By: Victoria

Panama with kids: Releasing baby turtles in Cambutal

Baby turtles, just one day old!

 

 

One of the most memorable moments of our visit to Cambutal in the Azuero Peninsula of Panama was releasing baby turtles into the ocean. The turtle hatching season along this Pacific stretch of coastline runs from July to January and luckily our visit coincided with this weekly event (usually held on Sunday mornings).

 

Panama with kids: Releasing baby turtles in Cambutal

The children are each given a baby turtle to release

 

The non-profit conservation and education organisation Tortguias led the tour, beginning shortly after sunrise. To protect the sea turtle eggs from poachers, volunteers transfer the eggs from the beaches to Tortguia’s secure turtle hatchery, next door to Hotel Playa Cambutal. After 45-50 days of incubation the eggs hatch and the babies are carefully released back into the ocean.

 

Panama with kids: Releasing baby turtles in Cambutal

The turtles are not released directly in to the sea, but several metres back from the water

 

Releasing Baby Turtles

Panama with kids: Releasing baby turtles in Cambutal

And they’re off!

 

Before releasing the 1-day old turtles, a representative from Tortugias talked to us about the importance of preserving marine ecosystems, particularly endangered species such as the sea turtle. They also explained why it’s important to release the turtles several metres back from the water (as opposed to directly into the water).

Remarkably the baby turtles make a mental map of the beach as they scurry towards the ocean. This allows the female turtles to return many years later (in some cases up to 20 years!) to the very same beach where they hatched. Nature can be mind-blowing!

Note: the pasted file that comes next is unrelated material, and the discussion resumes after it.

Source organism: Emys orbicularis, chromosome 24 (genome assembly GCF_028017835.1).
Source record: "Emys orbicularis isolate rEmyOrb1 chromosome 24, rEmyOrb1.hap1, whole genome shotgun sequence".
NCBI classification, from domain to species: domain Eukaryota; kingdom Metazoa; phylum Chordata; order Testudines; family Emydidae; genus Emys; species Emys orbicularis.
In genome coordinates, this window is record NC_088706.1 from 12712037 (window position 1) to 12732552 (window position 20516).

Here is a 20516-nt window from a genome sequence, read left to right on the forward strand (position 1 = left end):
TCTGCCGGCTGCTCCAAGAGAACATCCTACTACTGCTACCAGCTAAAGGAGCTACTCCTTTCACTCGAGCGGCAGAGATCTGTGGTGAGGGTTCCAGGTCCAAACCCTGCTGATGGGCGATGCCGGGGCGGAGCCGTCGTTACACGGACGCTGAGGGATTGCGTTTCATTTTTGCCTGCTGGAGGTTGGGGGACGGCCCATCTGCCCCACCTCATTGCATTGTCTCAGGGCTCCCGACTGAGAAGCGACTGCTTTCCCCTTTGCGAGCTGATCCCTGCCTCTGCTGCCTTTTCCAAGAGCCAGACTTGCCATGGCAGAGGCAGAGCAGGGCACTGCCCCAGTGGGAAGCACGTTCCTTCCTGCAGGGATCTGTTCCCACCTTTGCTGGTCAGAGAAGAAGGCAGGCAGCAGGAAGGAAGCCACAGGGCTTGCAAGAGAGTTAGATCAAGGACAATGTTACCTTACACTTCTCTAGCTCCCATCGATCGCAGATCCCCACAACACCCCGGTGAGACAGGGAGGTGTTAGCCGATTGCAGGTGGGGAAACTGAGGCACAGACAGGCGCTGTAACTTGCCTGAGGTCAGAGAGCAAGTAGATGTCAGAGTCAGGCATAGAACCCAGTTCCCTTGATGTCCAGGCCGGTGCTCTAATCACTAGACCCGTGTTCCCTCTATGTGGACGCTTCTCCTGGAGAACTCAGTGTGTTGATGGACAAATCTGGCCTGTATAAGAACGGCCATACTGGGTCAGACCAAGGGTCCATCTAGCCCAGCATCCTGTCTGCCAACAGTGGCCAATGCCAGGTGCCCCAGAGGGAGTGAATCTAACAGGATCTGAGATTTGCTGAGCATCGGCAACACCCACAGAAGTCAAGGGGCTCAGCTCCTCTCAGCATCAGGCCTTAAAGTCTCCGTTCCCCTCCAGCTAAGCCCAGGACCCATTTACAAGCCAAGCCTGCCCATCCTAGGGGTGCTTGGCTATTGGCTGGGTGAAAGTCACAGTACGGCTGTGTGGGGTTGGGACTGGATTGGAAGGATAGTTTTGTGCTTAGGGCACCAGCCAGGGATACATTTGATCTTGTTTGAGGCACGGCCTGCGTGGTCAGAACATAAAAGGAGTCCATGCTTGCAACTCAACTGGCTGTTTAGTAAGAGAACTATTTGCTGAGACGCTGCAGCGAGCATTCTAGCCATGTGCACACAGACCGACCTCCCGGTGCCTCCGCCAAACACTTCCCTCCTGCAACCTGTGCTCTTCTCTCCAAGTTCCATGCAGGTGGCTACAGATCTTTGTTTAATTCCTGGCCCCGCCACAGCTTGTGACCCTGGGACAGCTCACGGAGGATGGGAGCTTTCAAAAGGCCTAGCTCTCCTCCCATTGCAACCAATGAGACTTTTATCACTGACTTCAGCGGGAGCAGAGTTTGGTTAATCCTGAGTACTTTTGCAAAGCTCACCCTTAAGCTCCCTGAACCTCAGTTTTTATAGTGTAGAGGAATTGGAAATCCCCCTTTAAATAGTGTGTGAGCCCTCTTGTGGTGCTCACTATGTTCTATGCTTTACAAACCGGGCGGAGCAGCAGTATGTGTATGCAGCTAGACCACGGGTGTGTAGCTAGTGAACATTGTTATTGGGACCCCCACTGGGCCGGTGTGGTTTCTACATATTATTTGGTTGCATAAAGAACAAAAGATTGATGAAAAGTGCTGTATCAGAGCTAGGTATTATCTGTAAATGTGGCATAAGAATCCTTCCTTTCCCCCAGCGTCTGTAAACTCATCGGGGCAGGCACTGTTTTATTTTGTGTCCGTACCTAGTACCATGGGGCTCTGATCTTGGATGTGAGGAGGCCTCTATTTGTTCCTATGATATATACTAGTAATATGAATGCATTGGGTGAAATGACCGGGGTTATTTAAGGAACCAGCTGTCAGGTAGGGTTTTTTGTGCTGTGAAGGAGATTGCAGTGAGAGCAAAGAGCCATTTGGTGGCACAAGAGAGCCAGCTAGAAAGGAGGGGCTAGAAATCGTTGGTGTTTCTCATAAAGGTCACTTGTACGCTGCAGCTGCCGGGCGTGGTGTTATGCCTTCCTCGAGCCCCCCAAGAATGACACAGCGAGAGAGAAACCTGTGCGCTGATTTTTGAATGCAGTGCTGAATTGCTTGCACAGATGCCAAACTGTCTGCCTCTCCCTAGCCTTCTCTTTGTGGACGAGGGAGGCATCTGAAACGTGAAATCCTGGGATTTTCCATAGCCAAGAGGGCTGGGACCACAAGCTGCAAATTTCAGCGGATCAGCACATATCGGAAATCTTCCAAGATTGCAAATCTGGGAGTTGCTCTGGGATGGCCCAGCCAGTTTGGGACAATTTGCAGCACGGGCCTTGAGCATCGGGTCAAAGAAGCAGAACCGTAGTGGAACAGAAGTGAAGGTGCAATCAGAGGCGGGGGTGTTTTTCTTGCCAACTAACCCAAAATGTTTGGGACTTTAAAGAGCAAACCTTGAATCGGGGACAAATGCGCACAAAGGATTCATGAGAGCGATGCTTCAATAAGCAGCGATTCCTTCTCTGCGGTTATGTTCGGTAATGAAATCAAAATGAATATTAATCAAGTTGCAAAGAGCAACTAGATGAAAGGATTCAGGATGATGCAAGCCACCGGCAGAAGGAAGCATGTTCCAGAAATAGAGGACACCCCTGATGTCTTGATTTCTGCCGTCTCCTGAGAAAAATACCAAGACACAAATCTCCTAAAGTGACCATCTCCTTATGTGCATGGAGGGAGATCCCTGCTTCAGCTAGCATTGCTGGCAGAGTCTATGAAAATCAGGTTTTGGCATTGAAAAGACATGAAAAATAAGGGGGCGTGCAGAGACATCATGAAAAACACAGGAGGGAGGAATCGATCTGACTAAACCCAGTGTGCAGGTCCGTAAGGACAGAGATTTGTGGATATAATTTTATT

Panama with kids: Releasing baby turtles in Cambutal

Cheering on their baby turtles!

 

Panama with kids: Releasing baby turtles in Cambutal

And they’re gone… Bon voyage little ones!

 

Video: The Life Cycle of the Sea Turtle

 

12 Fun Facts about Sea Turtles

  • Sea turtles are one of the oldest creatures on Earth. The seven species that can be found today have been around over over 100 million years, since the time of the dinosaurs.
  • Unlike other turtles, sea turtles can not hide their heads and feet under their shells.
  • The temperature of the sand where the eggs are laid determines the sex of the turtle. Below 30 degrees centigrade (85 degrees Fahrenheit) is predominately male; above 30C is predominantly female.
  • Sea turtle eggs looks very much like ping-pong balls. Females lay up to 150 eggs every 2-3 years.
  • Sea turtles lay their eggs in a pyramid shape, alternating layers of eggs with a layer of sand.
  • Male sea turtles almost never return to land, spending all their lives in the sea.
  • To avoid predators such as birds and dogs, most eggs hatch at night.
  • Humans are the greatest threat to sea turtles. Many get caught in fishing nets or in trash, poachers take their eggs for food and the lights on the land disorient turtles looking to lay their eggs.
  • It’s estimated that only 10% of baby turtles make it to adulthood.
  • Sea turtles cry! Glands that help them empty excess salt from their eyes make them look like their crying.
  • They are considered an indicator species. The health and size of a sea turtle population can be a general indication of the health of the oceans and coasts they live in.
  • Sea turtles can live for many years. The oldest turtle ever recorded passed away at the grand old age of 188!

 

 

You May Also Enjoy the Following Posts:

12 Things to do in Cambutal

The Complete Family Guide to Visiting Portobelo

Sailing in San Blas

Exploring the Panama Canal on a Boat Tour of Lake Gatun 

A family guide to Panama

 

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